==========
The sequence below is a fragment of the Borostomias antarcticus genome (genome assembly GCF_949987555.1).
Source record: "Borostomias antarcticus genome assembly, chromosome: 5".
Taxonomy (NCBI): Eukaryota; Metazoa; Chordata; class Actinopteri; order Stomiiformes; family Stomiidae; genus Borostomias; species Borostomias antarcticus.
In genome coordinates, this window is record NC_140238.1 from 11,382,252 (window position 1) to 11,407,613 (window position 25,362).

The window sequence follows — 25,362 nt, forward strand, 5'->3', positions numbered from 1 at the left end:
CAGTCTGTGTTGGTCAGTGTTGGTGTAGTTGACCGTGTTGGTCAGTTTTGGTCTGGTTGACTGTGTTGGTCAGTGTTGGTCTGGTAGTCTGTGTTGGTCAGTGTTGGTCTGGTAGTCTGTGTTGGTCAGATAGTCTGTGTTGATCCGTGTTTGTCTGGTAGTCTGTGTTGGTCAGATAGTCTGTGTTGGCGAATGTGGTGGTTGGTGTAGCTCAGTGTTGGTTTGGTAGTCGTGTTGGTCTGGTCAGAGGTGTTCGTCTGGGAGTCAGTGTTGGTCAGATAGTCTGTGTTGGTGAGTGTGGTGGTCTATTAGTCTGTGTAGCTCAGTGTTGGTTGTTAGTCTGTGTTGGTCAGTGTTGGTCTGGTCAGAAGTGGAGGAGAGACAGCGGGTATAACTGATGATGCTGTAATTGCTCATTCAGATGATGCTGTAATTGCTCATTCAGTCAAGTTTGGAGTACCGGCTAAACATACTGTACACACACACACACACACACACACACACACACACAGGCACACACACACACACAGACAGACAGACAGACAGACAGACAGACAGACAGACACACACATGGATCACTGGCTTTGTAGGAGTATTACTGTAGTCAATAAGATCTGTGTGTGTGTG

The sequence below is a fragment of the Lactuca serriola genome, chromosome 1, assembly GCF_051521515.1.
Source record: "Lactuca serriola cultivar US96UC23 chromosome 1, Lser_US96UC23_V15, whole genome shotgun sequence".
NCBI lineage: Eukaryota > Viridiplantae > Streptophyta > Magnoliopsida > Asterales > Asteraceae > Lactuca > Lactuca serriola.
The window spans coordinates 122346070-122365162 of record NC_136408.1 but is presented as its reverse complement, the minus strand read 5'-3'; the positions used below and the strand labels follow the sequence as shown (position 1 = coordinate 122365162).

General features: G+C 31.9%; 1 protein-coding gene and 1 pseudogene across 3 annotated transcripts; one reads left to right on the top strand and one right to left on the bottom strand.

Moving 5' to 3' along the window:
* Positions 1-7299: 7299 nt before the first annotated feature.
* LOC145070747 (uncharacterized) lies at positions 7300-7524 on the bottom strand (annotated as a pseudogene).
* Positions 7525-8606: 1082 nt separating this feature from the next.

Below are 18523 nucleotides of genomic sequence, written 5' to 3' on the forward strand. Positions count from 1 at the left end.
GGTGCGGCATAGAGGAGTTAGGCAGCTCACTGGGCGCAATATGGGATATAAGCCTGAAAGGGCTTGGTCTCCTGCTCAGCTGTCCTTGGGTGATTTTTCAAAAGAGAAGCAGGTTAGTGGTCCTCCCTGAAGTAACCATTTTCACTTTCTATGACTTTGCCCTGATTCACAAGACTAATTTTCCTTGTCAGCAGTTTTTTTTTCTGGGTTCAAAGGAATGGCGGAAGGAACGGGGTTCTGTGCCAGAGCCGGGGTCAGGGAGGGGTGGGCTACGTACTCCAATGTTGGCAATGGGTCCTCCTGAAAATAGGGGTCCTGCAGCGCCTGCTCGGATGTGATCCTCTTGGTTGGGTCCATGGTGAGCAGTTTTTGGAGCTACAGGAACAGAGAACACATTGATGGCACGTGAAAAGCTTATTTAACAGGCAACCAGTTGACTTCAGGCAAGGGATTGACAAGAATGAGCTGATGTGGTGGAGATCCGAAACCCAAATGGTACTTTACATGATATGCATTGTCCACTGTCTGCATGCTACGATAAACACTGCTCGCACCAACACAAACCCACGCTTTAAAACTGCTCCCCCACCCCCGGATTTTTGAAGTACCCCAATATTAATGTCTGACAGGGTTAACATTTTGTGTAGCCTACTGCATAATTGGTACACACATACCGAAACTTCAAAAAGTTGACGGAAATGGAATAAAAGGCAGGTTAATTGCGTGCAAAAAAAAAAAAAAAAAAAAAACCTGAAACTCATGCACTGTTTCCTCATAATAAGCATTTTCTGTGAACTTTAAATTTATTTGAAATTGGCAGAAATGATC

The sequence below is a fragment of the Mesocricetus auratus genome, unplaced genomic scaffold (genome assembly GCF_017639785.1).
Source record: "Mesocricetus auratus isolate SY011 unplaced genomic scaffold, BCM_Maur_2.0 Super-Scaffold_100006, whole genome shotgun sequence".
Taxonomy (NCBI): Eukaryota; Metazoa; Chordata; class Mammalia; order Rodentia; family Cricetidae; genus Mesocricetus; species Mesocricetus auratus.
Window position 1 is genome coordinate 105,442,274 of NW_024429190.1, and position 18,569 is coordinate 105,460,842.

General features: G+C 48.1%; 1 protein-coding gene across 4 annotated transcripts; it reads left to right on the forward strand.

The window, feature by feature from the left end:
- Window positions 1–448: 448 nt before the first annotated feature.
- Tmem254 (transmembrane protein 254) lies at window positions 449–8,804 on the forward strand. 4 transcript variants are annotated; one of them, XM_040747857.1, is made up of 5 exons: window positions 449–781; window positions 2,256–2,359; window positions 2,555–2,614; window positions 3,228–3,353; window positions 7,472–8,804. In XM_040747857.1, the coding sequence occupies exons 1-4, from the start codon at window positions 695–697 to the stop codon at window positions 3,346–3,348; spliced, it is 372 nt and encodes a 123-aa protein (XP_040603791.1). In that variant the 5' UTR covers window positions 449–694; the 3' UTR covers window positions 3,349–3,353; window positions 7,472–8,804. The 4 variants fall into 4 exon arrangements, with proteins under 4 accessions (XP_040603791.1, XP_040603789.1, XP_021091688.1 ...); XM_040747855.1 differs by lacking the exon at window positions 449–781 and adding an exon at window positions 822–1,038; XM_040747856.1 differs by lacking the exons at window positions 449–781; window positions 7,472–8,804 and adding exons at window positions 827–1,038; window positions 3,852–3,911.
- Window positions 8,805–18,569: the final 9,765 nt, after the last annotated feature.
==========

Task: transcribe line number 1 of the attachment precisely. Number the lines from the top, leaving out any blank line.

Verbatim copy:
The sequence below is a fragment of the Borostomias antarcticus genome (genome assembly GCF_949987555.1).